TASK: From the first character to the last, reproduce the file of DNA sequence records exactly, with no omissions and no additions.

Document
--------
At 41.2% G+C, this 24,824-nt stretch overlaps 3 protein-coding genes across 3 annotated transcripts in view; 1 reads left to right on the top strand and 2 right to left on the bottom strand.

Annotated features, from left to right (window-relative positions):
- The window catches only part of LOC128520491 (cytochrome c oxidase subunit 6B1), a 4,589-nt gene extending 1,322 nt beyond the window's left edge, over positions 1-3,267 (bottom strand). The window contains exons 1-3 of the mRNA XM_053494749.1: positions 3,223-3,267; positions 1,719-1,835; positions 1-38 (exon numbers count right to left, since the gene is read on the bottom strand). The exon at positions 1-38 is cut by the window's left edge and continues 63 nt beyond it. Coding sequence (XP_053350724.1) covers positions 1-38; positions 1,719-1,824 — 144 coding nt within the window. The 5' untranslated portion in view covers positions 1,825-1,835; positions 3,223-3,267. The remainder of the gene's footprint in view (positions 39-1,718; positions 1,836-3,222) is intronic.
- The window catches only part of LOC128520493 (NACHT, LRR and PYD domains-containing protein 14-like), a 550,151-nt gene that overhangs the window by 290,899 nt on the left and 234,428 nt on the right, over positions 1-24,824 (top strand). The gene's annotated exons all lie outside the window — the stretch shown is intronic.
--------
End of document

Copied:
At 41.2% G+C, this 24,824-nt stretch overlaps 3 protein-coding genes across 3 annotated transcripts in view; 1 reads left to right on the top strand and 2 right to left on the bottom strand.

Annotated features, from left to right (window-relative positions):
- The window catches only part of LOC128520491 (cytochrome c oxidase subunit 6B1), a 4,589-nt gene extending 1,322 nt beyond the window's left edge, over positions 1-3,267 (bottom strand). The window contains exons 1-3 of the mRNA XM_053494749.1: positions 3,223-3,267; positions 1,719-1,835; positions 1-38 (exon numbers count right to left, since the gene is read on the bottom strand). The exon at positions 1-38 is cut by the window's left edge and continues 63 nt beyond it. Coding sequence (XP_053350724.1) covers positions 1-38; positions 1,719-1,824 — 144 coding nt within the window. The 5' untranslated portion in view covers positions 1,825-1,835; positions 3,223-3,267. The remainder of the gene's footprint in view (positions 39-1,718; positions 1,836-3,222) is intronic.
- The window catches only part of LOC128520493 (NACHT, LRR and PYD domains-containing protein 14-like), a 550,151-nt gene that overhangs the window by 290,899 nt on the left and 234,428 nt on the right, over positions 1-24,824 (top strand). The gene's annotated exons all lie outside the window — the stretch shown is intronic.